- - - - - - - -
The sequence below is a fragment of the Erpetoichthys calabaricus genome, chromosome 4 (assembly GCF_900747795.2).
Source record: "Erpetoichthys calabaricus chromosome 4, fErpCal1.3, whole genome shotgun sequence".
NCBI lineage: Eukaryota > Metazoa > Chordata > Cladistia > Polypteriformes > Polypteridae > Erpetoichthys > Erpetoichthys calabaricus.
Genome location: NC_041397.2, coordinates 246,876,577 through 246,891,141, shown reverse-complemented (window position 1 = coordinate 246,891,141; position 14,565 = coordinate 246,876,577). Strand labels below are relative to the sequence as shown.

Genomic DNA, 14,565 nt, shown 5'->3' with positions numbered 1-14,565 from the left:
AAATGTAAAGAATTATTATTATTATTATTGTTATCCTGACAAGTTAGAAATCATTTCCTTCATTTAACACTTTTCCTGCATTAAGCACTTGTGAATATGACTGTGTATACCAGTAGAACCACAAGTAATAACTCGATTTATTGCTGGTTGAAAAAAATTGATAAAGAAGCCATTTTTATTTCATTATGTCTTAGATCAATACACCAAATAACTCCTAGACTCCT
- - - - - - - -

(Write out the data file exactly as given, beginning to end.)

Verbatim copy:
The sequence below is a fragment of the Erpetoichthys calabaricus genome, chromosome 4 (assembly GCF_900747795.2).
Source record: "Erpetoichthys calabaricus chromosome 4, fErpCal1.3, whole genome shotgun sequence".
NCBI lineage: Eukaryota > Metazoa > Chordata > Cladistia > Polypteriformes > Polypteridae > Erpetoichthys > Erpetoichthys calabaricus.
Genome location: NC_041397.2, coordinates 246,876,577 through 246,891,141, shown reverse-complemented (window position 1 = coordinate 246,891,141; position 14,565 = coordinate 246,876,577). Strand labels below are relative to the sequence as shown.

Genomic DNA, 14,565 nt, shown 5'->3' with positions numbered 1-14,565 from the left:
AAATGTAAAGAATTATTATTATTATTATTGTTATCCTGACAAGTTAGAAATCATTTCCTTCATTTAACACTTTTCCTGCATTAAGCACTTGTGAATATGACTGTGTATACCAGTAGAACCACAAGTAATAACTCGATTTATTGCTGGTTGAAAAAAATTGATAAAGAAGCCATTTTTATTTCATTATGTCTTAGATCAATACACCAAATAACTCCTAGACTCCT